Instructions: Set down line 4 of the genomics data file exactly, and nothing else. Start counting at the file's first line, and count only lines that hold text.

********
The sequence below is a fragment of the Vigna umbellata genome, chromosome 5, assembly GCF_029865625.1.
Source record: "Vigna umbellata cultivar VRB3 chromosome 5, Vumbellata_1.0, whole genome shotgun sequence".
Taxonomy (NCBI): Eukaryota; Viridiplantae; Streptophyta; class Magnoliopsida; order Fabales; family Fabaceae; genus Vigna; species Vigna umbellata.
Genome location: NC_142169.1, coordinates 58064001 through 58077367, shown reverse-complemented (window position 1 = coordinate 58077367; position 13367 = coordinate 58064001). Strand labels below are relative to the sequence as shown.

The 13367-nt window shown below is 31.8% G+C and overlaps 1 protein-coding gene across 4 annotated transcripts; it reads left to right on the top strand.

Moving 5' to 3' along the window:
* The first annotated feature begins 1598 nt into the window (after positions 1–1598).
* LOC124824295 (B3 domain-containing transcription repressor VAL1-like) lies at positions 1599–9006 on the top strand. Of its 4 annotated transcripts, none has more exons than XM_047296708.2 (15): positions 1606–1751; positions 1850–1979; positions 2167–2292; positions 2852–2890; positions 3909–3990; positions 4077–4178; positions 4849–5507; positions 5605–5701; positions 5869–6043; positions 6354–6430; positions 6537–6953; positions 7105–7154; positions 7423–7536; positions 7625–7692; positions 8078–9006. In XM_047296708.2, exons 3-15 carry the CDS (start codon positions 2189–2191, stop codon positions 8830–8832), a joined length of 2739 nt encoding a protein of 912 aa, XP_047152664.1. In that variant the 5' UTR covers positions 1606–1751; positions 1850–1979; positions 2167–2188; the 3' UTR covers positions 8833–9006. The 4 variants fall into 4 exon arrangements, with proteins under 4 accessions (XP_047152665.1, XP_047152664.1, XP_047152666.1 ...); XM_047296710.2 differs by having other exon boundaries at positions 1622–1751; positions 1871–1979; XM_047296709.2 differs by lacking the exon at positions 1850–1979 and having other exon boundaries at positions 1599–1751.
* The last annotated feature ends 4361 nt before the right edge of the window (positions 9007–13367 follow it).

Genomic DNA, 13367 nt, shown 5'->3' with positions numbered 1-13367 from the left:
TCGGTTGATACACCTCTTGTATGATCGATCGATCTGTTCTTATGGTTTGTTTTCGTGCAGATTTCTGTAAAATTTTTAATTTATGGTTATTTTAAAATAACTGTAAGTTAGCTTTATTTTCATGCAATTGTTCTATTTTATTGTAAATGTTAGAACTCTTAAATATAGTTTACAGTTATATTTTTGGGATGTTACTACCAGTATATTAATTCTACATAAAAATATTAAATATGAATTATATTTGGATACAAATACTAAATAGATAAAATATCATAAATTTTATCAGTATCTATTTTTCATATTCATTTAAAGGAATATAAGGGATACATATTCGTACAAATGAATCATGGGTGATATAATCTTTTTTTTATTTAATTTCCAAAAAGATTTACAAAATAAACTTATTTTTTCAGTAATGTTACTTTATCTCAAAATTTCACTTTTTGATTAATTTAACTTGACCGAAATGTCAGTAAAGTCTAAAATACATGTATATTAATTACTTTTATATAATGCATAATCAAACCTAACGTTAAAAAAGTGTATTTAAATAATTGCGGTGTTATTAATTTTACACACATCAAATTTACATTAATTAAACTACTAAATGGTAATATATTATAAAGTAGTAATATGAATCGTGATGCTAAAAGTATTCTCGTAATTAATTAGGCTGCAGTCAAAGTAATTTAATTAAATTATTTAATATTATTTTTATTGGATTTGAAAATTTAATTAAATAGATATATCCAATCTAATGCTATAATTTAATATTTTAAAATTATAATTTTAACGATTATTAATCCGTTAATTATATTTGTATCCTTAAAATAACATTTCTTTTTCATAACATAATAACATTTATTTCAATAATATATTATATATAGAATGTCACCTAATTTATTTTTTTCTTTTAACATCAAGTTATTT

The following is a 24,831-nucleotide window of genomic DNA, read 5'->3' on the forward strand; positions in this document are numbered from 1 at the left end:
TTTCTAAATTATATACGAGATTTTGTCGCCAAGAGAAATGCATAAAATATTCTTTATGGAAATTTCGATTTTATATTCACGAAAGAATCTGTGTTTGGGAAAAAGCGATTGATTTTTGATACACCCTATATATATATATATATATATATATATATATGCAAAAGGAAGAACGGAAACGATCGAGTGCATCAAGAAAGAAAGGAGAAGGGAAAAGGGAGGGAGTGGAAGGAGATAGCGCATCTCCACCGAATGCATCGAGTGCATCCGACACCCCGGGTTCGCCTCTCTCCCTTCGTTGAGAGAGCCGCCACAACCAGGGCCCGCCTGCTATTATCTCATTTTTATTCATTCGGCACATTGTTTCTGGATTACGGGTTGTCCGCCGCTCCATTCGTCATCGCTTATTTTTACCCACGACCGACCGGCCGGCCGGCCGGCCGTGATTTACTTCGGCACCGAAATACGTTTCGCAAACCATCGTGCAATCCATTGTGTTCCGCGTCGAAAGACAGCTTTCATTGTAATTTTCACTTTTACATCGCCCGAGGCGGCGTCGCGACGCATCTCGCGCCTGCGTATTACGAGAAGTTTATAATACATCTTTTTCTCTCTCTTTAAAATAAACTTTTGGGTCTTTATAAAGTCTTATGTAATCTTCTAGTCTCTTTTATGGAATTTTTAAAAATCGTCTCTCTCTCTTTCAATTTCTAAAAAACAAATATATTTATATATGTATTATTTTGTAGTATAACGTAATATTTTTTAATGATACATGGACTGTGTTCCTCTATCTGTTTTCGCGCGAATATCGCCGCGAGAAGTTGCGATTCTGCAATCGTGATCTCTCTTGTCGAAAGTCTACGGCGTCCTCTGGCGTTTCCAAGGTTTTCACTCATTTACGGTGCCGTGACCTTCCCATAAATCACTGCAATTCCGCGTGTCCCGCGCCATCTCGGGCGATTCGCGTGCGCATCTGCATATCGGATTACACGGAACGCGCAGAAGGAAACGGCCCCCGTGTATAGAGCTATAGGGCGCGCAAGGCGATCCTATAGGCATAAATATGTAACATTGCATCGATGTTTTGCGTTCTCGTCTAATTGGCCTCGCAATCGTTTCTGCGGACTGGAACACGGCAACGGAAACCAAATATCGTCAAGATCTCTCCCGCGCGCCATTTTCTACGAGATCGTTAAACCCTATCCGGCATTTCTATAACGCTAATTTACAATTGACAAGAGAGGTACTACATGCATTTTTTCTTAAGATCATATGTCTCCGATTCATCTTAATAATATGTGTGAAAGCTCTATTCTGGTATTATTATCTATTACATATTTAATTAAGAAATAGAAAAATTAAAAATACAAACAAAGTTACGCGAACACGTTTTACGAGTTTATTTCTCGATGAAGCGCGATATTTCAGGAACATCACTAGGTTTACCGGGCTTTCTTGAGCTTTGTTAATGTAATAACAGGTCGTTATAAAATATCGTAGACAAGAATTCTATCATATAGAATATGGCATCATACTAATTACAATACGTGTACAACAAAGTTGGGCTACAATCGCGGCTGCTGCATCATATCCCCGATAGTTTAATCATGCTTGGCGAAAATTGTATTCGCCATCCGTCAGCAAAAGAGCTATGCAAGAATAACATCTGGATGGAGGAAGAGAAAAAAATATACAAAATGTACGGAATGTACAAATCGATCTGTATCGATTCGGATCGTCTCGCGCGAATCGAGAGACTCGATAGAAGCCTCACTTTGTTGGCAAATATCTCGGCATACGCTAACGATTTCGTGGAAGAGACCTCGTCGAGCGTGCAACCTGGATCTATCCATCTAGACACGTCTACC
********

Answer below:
Genome location: NC_142169.1, coordinates 58064001 through 58077367, shown reverse-complemented (window position 1 = coordinate 58077367; position 13367 = coordinate 58064001). Strand labels below are relative to the sequence as shown.